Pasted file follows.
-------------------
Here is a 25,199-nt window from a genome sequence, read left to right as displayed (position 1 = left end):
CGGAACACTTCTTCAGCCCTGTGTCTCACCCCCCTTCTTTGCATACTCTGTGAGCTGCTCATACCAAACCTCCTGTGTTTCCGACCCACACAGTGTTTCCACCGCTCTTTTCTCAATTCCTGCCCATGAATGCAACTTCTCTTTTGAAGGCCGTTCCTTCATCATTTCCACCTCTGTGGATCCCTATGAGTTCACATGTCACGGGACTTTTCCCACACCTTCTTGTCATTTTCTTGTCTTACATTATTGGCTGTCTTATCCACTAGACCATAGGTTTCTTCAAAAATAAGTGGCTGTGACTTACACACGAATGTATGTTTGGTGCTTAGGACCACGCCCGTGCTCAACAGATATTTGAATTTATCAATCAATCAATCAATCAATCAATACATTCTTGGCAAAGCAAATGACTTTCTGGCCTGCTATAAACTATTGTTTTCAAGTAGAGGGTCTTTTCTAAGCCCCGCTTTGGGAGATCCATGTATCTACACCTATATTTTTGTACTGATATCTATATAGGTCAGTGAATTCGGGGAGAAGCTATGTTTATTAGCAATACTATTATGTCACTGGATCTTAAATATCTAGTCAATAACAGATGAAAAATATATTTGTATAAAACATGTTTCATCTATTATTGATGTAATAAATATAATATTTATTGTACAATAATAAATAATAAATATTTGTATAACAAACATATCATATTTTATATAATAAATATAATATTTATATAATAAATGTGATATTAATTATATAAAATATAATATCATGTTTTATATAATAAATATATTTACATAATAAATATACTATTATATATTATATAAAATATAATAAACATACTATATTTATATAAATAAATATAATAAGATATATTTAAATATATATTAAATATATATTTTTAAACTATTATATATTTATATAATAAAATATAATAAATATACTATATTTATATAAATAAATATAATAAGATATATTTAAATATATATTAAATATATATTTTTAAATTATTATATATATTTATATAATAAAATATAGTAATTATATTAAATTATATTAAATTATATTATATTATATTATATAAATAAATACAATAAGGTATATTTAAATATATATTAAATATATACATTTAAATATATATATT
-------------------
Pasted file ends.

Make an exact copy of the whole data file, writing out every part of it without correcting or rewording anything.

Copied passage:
Here is a 25,199-nt window from a genome sequence, read left to right as displayed (position 1 = left end):
CGGAACACTTCTTCAGCCCTGTGTCTCACCCCCCTTCTTTGCATACTCTGTGAGCTGCTCATACCAAACCTCCTGTGTTTCCGACCCACACAGTGTTTCCACCGCTCTTTTCTCAATTCCTGCCCATGAATGCAACTTCTCTTTTGAAGGCCGTTCCTTCATCATTTCCACCTCTGTGGATCCCTATGAGTTCACATGTCACGGGACTTTTCCCACACCTTCTTGTCATTTTCTTGTCTTACATTATTGGCTGTCTTATCCACTAGACCATAGGTTTCTTCAAAAATAAGTGGCTGTGACTTACACACGAATGTATGTTTGGTGCTTAGGACCACGCCCGTGCTCAACAGATATTTGAATTTATCAATCAATCAATCAATCAATCAATACATTCTTGGCAAAGCAAATGACTTTCTGGCCTGCTATAAACTATTGTTTTCAAGTAGAGGGTCTTTTCTAAGCCCCGCTTTGGGAGATCCATGTATCTACACCTATATTTTTGTACTGATATCTATATAGGTCAGTGAATTCGGGGAGAAGCTATGTTTATTAGCAATACTATTATGTCACTGGATCTTAAATATCTAGTCAATAACAGATGAAAAATATATTTGTATAAAACATGTTTCATCTATTATTGATGTAATAAATATAATATTTATTGTACAATAATAAATAATAAATATTTGTATAACAAACATATCATATTTTATATAATAAATATAATATTTATATAATAAATGTGATATTAATTATATAAAATATAATATCATGTTTTATATAATAAATATATTTACATAATAAATATACTATTATATATTATATAAAATATAATAAACATACTATATTTATATAAATAAATATAATAAGATATATTTAAATATATATTAAATATATATTTTTAAACTATTATATATTTATATAATAAAATATAATAAATATACTATATTTATATAAATAAATATAATAAGATATATTTAAATATATATTAAATATATATTTTTAAATTATTATATATATTTATATAATAAAATATAGTAATTATATTAAATTATATTAAATTATATTATATTATATTATATAAATAAATACAATAAGGTATATTTAAATATATATTAAATATATACATTTAAATATATATATT